This is Charles, a San Esteban island chuckwalla.
Part of the Iguana family, chuckwallas are the largest of the five species.
They are in danger due to hunting and feral animals preying on their eggs.
Charles is native to San Esteban island,
a small island in the gulf of California, Mexico.
It is only in this region where the San Esteban chuckwallas can be found.
Their coloration provides critical camouflage from predators.
They don’t drink water.
Instead, getting all the water they need from the plants they eat.
San Esteban chuckwallas can reach over 2.5 feet in size.
They are very well adapted for desert life,
and enjoying bathing in the sun in temperatures consistently in the low hundreds.
This is the San Esteban Chuckwalla.
This is a male tree pangolin
He is six months old.
Critically endangered and under-researched,
the tree pangolin is a mammalian species like no other.
Down to at Asia and Africa, pangolins can be traced back 66 million years,
Meaning they live amongst dinosaurs.
They’re the only mammals on earth covered in scales,
which account for about 20% of their body weight.
These large protective scales are made of keratin,
the same thing human nails and hair are made from.
Tree pangolins use their long claws to
climb on trees and branches in endless search for prey.
Baby pangolins like the one here,
get around by riding their mothers’ tails.
Though they have poor eyesight and hearing,
their strong sense of smell and elastic tongue
allows them to catch a meal of mostly ants and termites.
When the pangolin senses danger, it will curl up into a ball,
making it almost invincible in the wild.
Humans, however, are dangerous threat.
The pangolin scales are thought to have healing properties.
Though there is no science to back that up.
Because of that, pangolins are the most heavily trafficked mammals in the world,
worth almost $300 per pound on the black market.
No one knows how many pangolins are left,
but we do know that their number is shrinking fast.
This is the tree pangolin.
This is collared lizard
The two black bands around their neck give them their name.
Collared lizards can actually run on their hang legs,
and reach up to 15 miles per hour.
Their tails are used for balancing themselves when they are up and sprinting.
They are medium sized lizard,
reaching up to a foot and half in length.
Native to west and north America,
They prefer to live in rocky habitats with sparse vegetation.
Today they are wide-spread,
but only a few decades ago, their population was declining.
Clearing land as a form of fire prevention
has greatly helped its population rebound,
as they need open rocky habitats to survive.
This is the collared lizard.
This is guthega skink.
Small in size, the guthega skink is covered in camouflaged skin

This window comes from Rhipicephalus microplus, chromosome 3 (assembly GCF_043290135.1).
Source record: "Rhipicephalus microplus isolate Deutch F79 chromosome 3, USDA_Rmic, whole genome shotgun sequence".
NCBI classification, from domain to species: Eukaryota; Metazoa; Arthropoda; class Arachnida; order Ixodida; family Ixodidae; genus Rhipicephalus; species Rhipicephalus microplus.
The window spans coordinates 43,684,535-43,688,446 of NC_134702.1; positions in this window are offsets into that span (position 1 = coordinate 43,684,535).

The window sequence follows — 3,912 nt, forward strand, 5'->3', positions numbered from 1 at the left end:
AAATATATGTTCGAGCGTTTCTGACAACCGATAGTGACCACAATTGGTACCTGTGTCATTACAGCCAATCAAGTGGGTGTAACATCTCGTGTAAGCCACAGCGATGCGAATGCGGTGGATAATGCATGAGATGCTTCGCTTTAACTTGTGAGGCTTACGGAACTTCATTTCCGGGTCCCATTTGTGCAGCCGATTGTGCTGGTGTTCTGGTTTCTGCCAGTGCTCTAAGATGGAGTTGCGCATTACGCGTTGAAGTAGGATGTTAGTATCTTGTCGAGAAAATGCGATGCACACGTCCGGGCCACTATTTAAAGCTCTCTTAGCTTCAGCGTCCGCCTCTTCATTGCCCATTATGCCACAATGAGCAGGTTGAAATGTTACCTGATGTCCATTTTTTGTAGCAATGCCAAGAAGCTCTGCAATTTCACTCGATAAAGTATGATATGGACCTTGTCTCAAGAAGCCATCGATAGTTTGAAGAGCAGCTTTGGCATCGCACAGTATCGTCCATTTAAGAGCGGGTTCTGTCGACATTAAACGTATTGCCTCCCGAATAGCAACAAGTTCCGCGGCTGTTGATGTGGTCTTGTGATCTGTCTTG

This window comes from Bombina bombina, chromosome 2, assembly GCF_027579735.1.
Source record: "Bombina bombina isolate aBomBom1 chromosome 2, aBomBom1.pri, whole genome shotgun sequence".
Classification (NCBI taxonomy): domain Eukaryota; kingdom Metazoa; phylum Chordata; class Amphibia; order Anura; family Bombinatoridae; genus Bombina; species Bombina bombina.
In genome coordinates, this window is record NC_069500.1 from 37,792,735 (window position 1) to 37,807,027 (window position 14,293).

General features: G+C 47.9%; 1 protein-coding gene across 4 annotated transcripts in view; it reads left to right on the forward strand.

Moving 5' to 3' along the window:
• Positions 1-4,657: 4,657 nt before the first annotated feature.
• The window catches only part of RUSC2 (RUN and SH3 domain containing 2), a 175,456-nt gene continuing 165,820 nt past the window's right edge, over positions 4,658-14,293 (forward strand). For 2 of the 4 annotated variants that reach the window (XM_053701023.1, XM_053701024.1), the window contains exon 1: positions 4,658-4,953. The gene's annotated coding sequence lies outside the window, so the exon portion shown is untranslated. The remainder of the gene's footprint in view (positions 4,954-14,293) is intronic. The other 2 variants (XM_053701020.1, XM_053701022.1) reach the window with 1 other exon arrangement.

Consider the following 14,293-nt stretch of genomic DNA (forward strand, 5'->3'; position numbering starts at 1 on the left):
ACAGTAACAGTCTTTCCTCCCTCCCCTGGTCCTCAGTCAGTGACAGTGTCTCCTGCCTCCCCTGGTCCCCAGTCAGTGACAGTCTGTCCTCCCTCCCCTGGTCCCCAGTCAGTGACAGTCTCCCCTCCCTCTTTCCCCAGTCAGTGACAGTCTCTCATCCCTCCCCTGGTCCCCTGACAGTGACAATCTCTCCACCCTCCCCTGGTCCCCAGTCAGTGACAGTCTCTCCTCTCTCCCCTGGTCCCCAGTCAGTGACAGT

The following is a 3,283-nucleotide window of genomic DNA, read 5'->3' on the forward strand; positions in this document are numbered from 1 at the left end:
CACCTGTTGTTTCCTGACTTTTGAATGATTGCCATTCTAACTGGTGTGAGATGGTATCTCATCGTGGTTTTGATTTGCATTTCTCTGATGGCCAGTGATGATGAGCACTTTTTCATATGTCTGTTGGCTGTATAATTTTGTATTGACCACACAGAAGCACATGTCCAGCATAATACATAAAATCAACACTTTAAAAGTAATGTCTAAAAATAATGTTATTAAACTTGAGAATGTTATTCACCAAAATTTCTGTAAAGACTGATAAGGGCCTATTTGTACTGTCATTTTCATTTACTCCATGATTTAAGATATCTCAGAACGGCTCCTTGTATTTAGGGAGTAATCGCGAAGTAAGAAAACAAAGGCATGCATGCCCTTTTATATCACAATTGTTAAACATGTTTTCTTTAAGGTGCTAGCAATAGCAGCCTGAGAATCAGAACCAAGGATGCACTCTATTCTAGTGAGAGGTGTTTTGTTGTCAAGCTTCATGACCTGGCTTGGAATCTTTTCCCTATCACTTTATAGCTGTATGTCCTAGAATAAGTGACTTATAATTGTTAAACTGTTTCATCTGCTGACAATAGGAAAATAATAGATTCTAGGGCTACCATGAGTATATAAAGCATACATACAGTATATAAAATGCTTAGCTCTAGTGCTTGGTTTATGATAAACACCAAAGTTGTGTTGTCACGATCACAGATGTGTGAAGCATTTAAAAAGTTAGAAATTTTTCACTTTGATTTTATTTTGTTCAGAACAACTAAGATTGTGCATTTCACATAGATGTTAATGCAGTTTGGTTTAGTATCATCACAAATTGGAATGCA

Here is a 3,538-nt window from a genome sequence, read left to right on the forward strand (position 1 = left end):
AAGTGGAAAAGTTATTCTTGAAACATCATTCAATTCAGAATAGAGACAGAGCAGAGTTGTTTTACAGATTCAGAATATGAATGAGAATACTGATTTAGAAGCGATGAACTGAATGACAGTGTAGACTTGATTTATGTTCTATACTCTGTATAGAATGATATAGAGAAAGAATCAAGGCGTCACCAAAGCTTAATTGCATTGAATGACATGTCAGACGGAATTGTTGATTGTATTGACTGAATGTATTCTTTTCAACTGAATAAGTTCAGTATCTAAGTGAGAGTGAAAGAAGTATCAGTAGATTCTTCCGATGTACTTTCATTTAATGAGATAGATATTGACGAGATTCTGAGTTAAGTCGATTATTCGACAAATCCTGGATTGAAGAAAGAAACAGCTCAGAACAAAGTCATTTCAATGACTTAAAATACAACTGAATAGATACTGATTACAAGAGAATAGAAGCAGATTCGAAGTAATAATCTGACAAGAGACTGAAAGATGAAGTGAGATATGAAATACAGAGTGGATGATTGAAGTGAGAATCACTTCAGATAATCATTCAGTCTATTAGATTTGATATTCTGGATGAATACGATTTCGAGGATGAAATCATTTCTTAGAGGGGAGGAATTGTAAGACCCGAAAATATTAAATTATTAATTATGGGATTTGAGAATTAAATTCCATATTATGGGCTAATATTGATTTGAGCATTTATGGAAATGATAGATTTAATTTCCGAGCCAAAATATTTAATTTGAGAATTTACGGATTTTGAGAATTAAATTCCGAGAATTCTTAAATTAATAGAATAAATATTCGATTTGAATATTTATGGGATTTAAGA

to blend in with alpine rocks they call home.
The guthega skink is native to Victoria, Australia.
And can only be found in one area, known as the Bogang High Plains.
Because they are only found in such a small area,
they are vulnerable to natural disasters such as bush fires.
But this isn’t the only threat facing the skinks.
Their habitat has also been affected by the construction of ski resorts,
and grazing in trembling from farm animals.
But their biggest threat is climate change.
Warmer temperatures have allowed new predators once kept at bay by the cold
into their previously isolated habitat.
Zoos in Victoria have been working on a breeding program,
to ensure the preservation of this species,
and a rescuing and recovery program,
if there is an inmediate threat to the wild population.
This is the Guthega skink.
Meet Anegs, a five-year old eastern indigo snake.
At 9 feet in length,
eastern indigos are considered to be longest native snakes in the United States.
Even though they lack a venomous bite,
they can fall victims to overzealous rattlesnake hunters,
as they inhabit the same burrows
Their beautiful smooth scale skin is a shade of bluish black.
Carnivores like all snakes
and it feeds on any small animals she can over power,
Anegs may hiss or rattle her tails when alarmed.
but she’ll hardly ever bite.
Like most snakes, humans are their biggest threat.
As continued openization has left them threatened
throughout parts of the United States
This is the eastern indigo snake.
This is Massasauga rattlesnake
It is Ontario’s only venomous snake.
But it’s more scared of humans than we are of it.
Massasauges aren’t very large,
growing up to 3 feet in length.
Their skin is grey to dark brown.
dabbled with darkest blotches along its back.
Their tails rattle as a warning.
Yet they won’t strike unless they have no choice.
That’s because massasauges are shy
and preferred to hide than bite their enemies.
Unfortunately, they can’t hide fromencrouching human development,
which combined with intentional killings from over exaggerated fear,
have caused a large decline in its Canadian population.
This is the massasauge rattlesnake.
This is a baby Cuban crocodile.
One of the rarest crocs in the world.
Hidden away in only two parts of Cuba.
They have the smallest range of any croc species.
The Cuban crocodile is critically endangered.
Experts say it approximately 3000 remain in the wild.
Its bright pebbled scales set it apart from other crocodiles.
They favor fresh water lakes and swamps,
rarely venturing into the ocean.
These strong swimmers using their powerful tails to thrust out of the water,
catching prey hiding in overhanging branches.
Having a tight aggregation, hunting and interbreeding with related crocodile species
all pose threats.
This is Cuban crocodile.